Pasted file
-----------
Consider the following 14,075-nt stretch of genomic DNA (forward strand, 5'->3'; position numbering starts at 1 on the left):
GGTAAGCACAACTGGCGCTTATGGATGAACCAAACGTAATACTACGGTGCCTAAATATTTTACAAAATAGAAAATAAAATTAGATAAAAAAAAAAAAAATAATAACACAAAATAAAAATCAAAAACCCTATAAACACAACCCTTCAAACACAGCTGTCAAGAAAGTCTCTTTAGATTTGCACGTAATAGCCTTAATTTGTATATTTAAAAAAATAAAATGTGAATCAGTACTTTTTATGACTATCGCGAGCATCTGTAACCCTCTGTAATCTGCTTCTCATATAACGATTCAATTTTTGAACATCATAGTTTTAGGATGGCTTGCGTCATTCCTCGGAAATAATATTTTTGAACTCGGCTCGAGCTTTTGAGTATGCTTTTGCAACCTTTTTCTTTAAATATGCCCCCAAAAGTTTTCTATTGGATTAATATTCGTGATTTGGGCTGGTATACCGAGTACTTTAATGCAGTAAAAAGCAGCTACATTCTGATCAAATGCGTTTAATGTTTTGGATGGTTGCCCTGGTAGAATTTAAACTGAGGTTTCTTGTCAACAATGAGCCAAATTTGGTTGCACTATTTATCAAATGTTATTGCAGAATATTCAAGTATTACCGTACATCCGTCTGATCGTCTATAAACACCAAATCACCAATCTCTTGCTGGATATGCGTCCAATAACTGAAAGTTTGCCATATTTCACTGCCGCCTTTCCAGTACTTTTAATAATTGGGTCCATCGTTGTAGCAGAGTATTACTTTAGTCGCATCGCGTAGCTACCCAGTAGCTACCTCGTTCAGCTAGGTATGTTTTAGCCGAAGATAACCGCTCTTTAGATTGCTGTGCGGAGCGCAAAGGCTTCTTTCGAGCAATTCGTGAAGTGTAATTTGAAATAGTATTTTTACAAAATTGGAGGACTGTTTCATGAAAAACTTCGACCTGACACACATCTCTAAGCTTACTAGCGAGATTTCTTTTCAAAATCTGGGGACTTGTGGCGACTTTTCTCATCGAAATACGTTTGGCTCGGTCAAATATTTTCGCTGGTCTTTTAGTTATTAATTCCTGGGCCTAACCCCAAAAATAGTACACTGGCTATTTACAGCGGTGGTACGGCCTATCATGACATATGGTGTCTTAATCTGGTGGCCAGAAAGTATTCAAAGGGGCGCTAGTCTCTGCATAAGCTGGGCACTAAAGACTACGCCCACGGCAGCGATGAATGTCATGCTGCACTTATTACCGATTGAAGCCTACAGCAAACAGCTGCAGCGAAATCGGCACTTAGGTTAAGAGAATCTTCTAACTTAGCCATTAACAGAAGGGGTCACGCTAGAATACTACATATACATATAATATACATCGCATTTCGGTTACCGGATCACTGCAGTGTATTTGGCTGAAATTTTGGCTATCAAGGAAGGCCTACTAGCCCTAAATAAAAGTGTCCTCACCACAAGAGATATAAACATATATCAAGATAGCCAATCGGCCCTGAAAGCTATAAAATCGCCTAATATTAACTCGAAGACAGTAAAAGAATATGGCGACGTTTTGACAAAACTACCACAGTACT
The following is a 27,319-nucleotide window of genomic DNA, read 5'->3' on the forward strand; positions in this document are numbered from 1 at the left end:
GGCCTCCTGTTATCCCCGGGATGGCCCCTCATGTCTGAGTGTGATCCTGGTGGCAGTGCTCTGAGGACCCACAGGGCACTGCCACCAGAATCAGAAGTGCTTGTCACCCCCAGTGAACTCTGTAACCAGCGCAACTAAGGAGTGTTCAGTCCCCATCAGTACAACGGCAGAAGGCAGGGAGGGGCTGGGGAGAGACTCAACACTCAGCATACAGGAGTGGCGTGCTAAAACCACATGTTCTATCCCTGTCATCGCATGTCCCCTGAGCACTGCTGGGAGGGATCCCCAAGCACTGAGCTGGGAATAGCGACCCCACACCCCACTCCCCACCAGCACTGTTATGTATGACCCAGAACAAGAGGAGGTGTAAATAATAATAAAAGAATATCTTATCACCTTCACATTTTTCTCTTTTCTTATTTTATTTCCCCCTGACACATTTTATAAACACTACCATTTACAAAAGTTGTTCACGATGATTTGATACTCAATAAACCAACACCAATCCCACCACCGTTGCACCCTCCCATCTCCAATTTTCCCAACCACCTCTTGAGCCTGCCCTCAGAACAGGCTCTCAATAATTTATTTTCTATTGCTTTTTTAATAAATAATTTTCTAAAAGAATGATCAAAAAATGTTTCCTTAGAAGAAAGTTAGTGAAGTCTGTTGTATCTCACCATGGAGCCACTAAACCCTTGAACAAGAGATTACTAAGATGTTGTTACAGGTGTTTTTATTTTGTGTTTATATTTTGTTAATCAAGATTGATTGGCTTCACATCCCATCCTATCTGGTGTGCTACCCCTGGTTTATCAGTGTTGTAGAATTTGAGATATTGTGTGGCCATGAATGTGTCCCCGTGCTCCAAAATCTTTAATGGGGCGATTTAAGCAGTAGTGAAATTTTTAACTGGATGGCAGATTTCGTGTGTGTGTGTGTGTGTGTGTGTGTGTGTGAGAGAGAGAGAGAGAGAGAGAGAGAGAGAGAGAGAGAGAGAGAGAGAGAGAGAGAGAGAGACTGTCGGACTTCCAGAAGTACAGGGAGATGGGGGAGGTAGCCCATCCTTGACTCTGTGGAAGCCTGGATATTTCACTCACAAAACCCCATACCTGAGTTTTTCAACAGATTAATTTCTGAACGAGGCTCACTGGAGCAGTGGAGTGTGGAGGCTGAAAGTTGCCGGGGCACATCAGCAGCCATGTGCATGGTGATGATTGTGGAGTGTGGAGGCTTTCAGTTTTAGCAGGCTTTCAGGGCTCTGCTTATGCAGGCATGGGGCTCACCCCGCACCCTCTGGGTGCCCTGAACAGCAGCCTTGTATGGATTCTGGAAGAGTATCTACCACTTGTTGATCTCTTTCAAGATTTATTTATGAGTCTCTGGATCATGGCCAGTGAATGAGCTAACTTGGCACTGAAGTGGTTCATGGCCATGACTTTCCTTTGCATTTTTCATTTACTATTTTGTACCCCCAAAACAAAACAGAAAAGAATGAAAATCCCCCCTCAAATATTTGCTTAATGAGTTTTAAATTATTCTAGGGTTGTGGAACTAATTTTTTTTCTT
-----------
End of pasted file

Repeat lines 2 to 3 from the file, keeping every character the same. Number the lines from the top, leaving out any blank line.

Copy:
GGTAAGCACAACTGGCGCTTATGGATGAACCAAACGTAATACTACGGTGCCTAAATATTTTACAAAATAGAAAATAAAATTAGATAAAAAAAAAAAAAATAATAACACAAAATAAAAATCAAAAACCCTATAAACACAACCCTTCAAACACAGCTGTCAAGAAAGTCTCTTTAGATTTGCACGTAATAGCCTTAATTTGTATATTTAAAAAAATAAAATGTGAATCAGTACTTTTTATGACTATCGCGAGCATCTGTAACCCTCTGTAATCTGCTTCTCATATAACGATTCAATTTTTGAACATCATAGTTTTAGGATGGCTTGCGTCATTCCTCGGAAATAATATTTTTGAACTCGGCTCGAGCTTTTGAGTATGCTTTTGCAACCTTTTTCTTTAAATATGCCCCCAAAAGTTTTCTATTGGATTAATATTCGTGATTTGGGCTGGTATACCGAGTACTTTAATGCAGTAAAAAGCAGCTACATTCTGATCAAATGCGTTTAATGTTTTGGATGGTTGCCCTGGTAGAATTTAAACTGAGGTTTCTTGTCAACAATGAGCCAAATTTGGTTGCACTATTTATCAAATGTTATTGCAGAATATTCAAGTATTACCGTACATCCGTCTGATCGTCTATAAACACCAAATCACCAATCTCTTGCTGGATATGCGTCCAATAACTGAAAGTTTGCCATATTTCACTGCCGCCTTTCCAGTACTTTTAATAATTGGGTCCATCGTTGTAGCAGAGTATTACTTTAGTCGCATCGCGTAGCTACCCAGTAGCTACCTCGTTCAGCTAGGTATGTTTTAGCCGAAGATAACCGCTCTTTAGATTGCTGTGCGGAGCGCAAAGGCTTCTTTCGAGCAATTCGTGAAGTGTAATTTGAAATAGTATTTTTACAAAATTGGAGGACTGTTTCATGAAAAACTTCGACCTGACACACATCTCTAAGCTTACTAGCGAGATTTCTTTTCAAAATCTGGGGACTTGTGGCGACTTTTCTCATCGAAATACGTTTGGCTCGGTCAAATATTTTCGCTGGTCTTTTAGTTATTAATTCCTGGGCCTAACCCCAAAAATAGTACACTGGCTATTTACAGCGGTGGTACGGCCTATCATGACATATGGTGTCTTAATCTGGTGGCCAGAAAGTATTCAAAGGGGCGCTAGTCTCTGCATAAGCTGGGCACTAAAGACTACGCCCACGGCAGCGATGAATGTCATGCTGCACTTATTACCGATTGAAGCCTACAGCAAACAGCTGCAGCGAAATCGGCACTTAGGTTAAGAGAATCTTCTAACTTAGCCATTAACAGAAGGGGTCACGCTAGAATACTACATATACATATAATATACATCGCATTTCGGTTACCGGATCACTGCAGTGTATTTGGCTGAAATTTTGGCTATCAAGGAAGGCCTACTAGCCCTAAATAAAAGTGTCCTCACCACAAGAGATATAAACATATATCAAGATAGCCAATCGGCCCTGAAAGCTATAAAATCGCCTAATATTAACTCGAAGACAGTAAAAGAATATGGCGACGTTTTGACAAAACTACCACAGTACT
The following is a 27,319-nucleotide window of genomic DNA, read 5'->3' on the forward strand; positions in this document are numbered from 1 at the left end: